Monday, April 4
2011-04-04 12Z - forecast only
2011-04-04 06Z - forecast only
2011-04-04 00Z - forecast only
I also found some readings from KEK in Tokyo, that are similar but more frequently updated than the SPEED! measurements. They are here and here. As shown earlier, these measurements show several spikes stemming from the releases from the reactors and a larger set of bump starting around March 21st that seem to correlate with the pool cooling events. As soon as the pools are filled, i.e. cooled, the sources terms stops immediately.
At the start of the accidents, there was not much data with regards to the source term at Fukushima, i.e how much elements were escaping from the reactors. Most of the computations performed by different groups were focused on a worst case scenario of continuous release, which was never supported by any of the SPEED! measurements. The simulations include:
- Special Forecast products for Fukushima produced by NILU-ATMOS (disclaimer: These products are highly uncertain based on limited information for the source terms. Please use with caution and understand that the values are likely to change once we obtain more information on the overall nature of the accident. The products should be considered informational and only indicate 'worst case scenario' releases. From what we've learned recently, it seems releases of this magnitude have not yet occurred. Furthermore, these modeling products are based on global meteorological data, which are too coarse to provide reliable details of the transport of the plume across Japan.)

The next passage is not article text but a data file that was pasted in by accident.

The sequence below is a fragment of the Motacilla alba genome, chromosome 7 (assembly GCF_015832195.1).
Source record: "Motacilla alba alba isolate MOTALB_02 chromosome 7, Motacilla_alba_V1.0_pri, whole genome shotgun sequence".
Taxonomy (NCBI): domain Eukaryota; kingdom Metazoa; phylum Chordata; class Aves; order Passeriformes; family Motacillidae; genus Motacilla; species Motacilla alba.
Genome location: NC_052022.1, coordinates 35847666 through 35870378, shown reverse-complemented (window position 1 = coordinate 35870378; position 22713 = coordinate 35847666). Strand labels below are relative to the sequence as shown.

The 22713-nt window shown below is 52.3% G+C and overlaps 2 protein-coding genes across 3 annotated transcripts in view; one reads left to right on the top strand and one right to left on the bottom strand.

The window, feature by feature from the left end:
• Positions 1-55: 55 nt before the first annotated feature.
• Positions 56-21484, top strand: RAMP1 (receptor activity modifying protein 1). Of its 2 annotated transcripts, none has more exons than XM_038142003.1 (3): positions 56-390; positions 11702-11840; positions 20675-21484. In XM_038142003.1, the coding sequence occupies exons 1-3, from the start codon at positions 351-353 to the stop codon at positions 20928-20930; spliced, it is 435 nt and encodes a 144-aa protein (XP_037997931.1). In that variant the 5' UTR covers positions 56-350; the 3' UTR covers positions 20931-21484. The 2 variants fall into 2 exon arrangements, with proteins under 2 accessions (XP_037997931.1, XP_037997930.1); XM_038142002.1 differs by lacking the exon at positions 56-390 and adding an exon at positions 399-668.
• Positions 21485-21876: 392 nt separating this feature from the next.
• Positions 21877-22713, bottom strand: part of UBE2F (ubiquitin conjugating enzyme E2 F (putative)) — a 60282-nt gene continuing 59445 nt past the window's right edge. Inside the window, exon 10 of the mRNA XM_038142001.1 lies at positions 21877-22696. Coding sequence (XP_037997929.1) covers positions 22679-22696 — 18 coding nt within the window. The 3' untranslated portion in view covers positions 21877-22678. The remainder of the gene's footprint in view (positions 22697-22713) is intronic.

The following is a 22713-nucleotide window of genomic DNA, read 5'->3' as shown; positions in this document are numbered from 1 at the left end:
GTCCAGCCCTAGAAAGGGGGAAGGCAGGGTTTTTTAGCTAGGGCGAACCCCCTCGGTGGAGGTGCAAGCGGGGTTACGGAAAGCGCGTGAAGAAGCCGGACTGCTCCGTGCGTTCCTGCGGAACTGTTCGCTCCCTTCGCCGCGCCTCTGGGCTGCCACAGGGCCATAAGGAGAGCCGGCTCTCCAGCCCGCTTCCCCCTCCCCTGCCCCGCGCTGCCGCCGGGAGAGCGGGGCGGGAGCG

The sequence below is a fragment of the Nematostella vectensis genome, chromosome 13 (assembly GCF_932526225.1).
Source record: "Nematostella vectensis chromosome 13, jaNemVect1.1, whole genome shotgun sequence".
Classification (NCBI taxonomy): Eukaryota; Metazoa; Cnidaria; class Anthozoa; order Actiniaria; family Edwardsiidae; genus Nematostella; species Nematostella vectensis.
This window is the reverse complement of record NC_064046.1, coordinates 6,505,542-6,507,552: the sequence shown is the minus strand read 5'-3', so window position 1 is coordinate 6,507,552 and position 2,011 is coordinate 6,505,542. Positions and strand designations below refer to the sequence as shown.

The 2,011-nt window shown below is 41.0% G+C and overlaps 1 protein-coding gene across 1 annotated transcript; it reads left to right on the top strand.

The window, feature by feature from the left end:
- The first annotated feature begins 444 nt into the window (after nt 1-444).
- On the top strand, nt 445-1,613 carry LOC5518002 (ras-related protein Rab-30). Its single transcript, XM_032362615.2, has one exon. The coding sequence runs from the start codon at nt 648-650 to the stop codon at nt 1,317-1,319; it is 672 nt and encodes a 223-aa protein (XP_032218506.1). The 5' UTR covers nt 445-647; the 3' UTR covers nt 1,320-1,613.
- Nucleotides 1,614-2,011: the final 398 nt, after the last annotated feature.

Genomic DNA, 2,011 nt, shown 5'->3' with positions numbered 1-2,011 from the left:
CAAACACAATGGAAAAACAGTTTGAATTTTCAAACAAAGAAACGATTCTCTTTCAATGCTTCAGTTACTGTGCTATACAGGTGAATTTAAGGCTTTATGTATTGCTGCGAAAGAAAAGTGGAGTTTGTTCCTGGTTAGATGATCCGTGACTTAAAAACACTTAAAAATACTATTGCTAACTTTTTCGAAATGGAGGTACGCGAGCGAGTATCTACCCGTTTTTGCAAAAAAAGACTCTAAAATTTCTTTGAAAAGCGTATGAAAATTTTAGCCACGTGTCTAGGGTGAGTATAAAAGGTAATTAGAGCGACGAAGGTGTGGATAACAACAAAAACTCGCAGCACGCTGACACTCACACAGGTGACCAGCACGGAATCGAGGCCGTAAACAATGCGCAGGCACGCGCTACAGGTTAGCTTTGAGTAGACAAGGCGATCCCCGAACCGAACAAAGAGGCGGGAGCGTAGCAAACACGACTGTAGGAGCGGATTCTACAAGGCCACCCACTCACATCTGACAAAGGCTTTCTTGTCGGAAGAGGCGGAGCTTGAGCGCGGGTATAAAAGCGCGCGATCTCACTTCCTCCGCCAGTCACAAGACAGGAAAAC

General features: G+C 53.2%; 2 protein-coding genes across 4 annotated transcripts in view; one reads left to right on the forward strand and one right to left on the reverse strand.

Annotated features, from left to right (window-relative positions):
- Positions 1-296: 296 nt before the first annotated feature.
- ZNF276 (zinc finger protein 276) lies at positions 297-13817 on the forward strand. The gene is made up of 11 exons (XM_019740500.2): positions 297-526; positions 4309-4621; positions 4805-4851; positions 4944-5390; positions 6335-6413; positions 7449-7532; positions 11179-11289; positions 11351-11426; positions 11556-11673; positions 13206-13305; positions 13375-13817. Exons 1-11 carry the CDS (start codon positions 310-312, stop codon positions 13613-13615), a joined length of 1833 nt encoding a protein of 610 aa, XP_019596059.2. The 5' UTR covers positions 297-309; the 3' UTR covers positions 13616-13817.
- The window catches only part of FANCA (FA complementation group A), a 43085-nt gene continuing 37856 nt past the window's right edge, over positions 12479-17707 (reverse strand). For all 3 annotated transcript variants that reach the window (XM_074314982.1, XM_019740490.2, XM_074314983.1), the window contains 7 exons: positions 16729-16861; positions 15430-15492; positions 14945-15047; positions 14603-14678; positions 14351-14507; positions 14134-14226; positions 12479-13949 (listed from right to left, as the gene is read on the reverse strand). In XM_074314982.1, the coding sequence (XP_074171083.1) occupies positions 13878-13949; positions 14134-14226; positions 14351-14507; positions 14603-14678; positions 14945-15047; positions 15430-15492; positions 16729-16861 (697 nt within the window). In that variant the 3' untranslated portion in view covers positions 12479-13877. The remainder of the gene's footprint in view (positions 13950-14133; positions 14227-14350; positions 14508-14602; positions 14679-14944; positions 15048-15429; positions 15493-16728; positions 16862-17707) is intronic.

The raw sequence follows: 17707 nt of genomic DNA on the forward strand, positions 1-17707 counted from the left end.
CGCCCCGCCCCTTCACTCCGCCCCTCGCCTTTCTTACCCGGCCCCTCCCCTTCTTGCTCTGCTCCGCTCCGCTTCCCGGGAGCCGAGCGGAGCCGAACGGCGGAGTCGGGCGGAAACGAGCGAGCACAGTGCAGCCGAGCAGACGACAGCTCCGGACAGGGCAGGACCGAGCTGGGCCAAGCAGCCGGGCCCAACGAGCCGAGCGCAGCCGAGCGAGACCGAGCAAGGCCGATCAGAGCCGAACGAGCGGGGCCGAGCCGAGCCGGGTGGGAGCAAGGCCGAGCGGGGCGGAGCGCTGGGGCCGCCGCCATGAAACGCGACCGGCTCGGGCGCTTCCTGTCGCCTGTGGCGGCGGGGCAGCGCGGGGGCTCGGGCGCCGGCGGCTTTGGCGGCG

- Eurad simulations. (Fukushima site) Disclaimer: This simulation is a so called "worst case scenario" with continuous release rate. The value of 0001 Bq / m 3 correspond to appr. one millionth of the concentration at the source. At distances more than appr. 2000 km away from the source, the concentrations are not harmful to health. The simulation starts at fictitious 15.03. 00 UTC and will continue to run in order to Demonstrate the InterContinental. Relaese exact transport When rates are published we will restart the simulation with reliable values.
When given more data from the CTBTO, the german Eurad model was re-run and the dispersion model was compared as to when CTBTO stations would detect the plume from the Fukushima plant. The animated gif is here.
and seems to show a pretty good fit with regards to when the stations would detect elements given the new simulations. Finally, an NOAA HYSPLIT model is currently being run by somebody which seems to give similar result with regards to particle trajectories. It is here.